Studying at MIT for Free

I spent a few minutes with my teenage son last night watching a mad professor flailing a student with cat fur.

Actually, the MIT physics professor wasn’t mad, but he was entertaining. Walter H. G. Lewin was giving a demonstration on electrical charges in a class exploring electricity and magnetism. After getting pelted by the swatch of cat fur, the electrically charged student was able to light up a little flashlight bulb in a darkened lecture hall.

Why was Ben watching this lecture when World of Warcraft was beckoning? Because he’s bought into my argument that while high school grades are important, what’s actually more critical is that teenagers are ready for the rigor of college classes.

I think a lot of parents and students over look this. They are so consumed by high school GPAs that don’t consider whether their high schools are preparing them for a successful college experience.

Everybody in my son’s high school takes physics as freshmen, but the class didn’t strike my son as particularly rigorous. Ben is hardly a braniac kind of kid, but he managed to “earn”  an “A” without much effort. As he contemplates possibly majoring in physics in college, he doesn’t think he has the background or the confidence to begin taking college-level physics.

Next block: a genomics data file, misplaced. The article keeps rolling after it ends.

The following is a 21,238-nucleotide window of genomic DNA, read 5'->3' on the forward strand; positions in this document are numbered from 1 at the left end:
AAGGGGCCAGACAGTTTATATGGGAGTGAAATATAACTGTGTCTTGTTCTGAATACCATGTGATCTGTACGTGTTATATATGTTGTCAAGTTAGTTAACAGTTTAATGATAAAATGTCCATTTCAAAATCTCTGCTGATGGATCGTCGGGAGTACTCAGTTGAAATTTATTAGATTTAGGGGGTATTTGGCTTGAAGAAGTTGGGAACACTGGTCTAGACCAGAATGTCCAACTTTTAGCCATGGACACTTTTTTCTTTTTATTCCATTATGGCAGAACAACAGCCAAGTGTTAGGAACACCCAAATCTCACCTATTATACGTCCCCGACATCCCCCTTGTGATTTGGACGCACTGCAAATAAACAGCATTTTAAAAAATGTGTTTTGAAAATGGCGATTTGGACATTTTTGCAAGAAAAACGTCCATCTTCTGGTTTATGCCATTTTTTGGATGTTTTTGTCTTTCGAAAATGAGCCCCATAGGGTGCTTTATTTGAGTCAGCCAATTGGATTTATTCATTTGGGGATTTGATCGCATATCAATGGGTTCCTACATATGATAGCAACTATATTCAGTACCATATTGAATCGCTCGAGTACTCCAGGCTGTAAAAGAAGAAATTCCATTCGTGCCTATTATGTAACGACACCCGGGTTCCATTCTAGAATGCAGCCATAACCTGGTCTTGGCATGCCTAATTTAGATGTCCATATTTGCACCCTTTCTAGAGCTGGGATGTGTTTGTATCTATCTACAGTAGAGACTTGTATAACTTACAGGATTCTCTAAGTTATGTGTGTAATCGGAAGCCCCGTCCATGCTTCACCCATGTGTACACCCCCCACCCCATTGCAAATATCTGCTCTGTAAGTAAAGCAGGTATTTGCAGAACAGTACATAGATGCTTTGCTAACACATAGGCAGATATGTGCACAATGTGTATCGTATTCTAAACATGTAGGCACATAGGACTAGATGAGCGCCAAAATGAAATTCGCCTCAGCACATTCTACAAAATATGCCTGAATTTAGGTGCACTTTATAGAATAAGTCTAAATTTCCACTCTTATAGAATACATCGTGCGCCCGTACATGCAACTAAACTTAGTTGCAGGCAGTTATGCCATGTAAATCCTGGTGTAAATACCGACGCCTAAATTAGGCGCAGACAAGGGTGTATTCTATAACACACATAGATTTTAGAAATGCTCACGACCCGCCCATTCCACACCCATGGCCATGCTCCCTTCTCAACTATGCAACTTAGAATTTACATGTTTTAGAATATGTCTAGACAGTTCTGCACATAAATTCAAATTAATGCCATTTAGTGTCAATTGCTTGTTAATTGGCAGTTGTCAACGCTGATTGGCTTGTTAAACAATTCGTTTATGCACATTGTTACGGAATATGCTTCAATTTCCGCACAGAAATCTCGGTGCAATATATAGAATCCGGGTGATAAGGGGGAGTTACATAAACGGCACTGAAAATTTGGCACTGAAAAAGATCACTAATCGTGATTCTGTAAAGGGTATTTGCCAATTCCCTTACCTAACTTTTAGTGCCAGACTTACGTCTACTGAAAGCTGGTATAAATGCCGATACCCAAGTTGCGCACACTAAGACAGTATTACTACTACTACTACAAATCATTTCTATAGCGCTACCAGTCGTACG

So we were faced with what he should do. I suggested that Ben start checking out free MIT classes online. Since my son isn’t a terribly motivated kid, I was surprised when he agreed.  He’s also taking a math class–analytical trig– at the local community college this semester and he will be taking calculus there in the spring.

In the summer, we hired a UCLA student to tutor Ben to make sure he was ready for the community college math classes. Jesse filled in what he said were clearly holes in Ben’s knowledge of Algebra II. The summer experience worked out great.

I’m not saying every student needs to go to these lengths, but I don’t think students and parents should automatically assume that high school report cards filled with “As” and “Bs” means a child is ready for college.

Lynn O’Shaughnessy is the author of The College Solution and she also writes a college blog at

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